“Both schools do not have easily accessible drinking water for students or staff besides what can be transported from the source to a sometimes unprotected distance,” Lucian stated in his grant application. “The lack of access to drinking water forces the students to consume non-drinking water without any prior treatment which has consequences on their education and the majority of the students are often victims of water related diseases which becomes an important cause of their absenteeism at school.”

And with the completion of the two projects last June, the headmaster of the Ngema Institute, Mr. Joseph Imama Ntotele stated:

“This project has been greeted with great joy by the students and staff of both schools.

“This project is considered a gift from heaven and we thank God for listening to our prayers as our pupils were often victims of waterborne diseases and we also ask God to bless Bread and Water for Africa® which agreed to subsidize this project, as well as all its supporters

 And with the success of our initial projects, we are eager to embark on a larger project with the help of our supporters around the U.S.: “Ecole Ami de WASH” (WASH Friendly School) to fund the construction of six more wells at five primary schools and a secondary school in the Bikoro region to benefit 6,500 more students and members of the communities surrounding the schools through what Lucian calls “School Drinking Water Supply Project for a Healthy Education.”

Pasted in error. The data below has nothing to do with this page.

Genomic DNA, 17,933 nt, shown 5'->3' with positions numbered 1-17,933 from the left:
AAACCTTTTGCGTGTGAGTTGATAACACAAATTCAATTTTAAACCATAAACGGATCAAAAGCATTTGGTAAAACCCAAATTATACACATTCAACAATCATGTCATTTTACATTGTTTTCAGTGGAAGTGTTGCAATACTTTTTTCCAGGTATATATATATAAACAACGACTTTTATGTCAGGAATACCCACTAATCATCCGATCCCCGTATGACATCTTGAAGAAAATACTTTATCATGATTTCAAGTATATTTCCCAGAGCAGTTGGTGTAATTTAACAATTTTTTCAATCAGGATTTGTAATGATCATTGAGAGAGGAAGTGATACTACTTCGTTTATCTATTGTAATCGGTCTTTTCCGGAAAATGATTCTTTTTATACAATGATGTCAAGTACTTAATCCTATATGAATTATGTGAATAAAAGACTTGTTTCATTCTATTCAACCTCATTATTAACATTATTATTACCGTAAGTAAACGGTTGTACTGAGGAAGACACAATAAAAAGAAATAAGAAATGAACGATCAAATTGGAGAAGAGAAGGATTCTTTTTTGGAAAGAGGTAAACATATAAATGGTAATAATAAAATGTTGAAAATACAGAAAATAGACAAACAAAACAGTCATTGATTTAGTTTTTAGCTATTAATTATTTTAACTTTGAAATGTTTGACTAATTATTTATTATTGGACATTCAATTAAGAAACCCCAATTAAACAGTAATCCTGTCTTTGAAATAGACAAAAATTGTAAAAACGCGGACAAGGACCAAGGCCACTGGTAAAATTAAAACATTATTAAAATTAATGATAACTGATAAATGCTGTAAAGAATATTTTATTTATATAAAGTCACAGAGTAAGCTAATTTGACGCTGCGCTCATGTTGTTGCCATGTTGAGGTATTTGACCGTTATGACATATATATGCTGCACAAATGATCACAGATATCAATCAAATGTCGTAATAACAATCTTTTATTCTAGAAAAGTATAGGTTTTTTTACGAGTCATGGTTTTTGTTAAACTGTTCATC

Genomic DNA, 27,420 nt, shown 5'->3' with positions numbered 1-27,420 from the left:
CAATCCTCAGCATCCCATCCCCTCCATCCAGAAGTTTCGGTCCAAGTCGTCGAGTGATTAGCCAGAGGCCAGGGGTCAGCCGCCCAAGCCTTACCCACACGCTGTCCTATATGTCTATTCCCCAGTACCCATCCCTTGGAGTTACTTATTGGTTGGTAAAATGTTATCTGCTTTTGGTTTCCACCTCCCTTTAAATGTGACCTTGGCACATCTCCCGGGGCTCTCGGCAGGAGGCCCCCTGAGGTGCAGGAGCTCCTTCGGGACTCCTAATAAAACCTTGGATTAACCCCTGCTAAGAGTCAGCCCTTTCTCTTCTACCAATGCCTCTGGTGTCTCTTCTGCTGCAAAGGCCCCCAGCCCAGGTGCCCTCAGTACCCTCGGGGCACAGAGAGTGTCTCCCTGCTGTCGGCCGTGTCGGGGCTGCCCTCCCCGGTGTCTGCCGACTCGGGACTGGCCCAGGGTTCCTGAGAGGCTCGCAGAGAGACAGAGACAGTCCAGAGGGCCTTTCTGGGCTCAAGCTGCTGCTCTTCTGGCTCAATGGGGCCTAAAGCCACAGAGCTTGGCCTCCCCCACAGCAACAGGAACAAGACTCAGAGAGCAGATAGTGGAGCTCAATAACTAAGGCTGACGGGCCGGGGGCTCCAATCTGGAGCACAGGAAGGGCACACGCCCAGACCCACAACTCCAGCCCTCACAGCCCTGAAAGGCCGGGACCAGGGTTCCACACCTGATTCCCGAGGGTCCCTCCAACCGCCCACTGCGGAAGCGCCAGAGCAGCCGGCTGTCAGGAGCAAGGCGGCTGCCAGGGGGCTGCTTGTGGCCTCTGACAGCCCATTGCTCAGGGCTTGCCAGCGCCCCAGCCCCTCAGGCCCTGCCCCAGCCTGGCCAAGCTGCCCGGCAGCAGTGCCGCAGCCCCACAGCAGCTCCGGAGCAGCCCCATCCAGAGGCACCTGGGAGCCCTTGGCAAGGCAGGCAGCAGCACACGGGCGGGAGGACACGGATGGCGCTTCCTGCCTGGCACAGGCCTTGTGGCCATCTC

“The lack of access to drinking water forces pupils to consume non-potable water without any prior treatment, which has consequences for their education, and the majority of pupils often fall victim to water-related illnesses, becoming a major cause of their absenteeism from school,” he told us in his grant request this fall.

“Against this backdrop, a project to supply drinking water to these six schools is not only justified, but urgent,” he added. “By improving access to drinking water, the project will have a positive impact on the health, education and well-being of pupils and school staff, helping to break the cycle of poverty and inequality in the region.”

While the short and medium term expected outcomes are to provide convenient access to safe drinking water, improved hygiene awareness and increased school attendance, Lucian points out that long term benefits include sustainable community development and positive socio-impacts.

“Continued access to drinking water will promote the sustainable development of local communities, improving living conditions, health and education for future generations. Improving drinking water infrastructure can stimulate local economic development, notably by reducing school absenteeism and enabling adults to concentrate on other productive activities.”

In 2023, Bread and Water for Africa® completed a total of 54 water well/clean water programs in Ethiopia, the DRC, Malawi, Tanzania, Uganda and Zambia located at schools, orphanages, healthcare facilities and community centers are today serving more than 26,000 individuals.

For 2024, our hope is to provide clean water to even more impoverished people desperate to not risk their health and life when they take a drink of water – and our project in the DRC with TAC Asbl is a great way to start off the new year!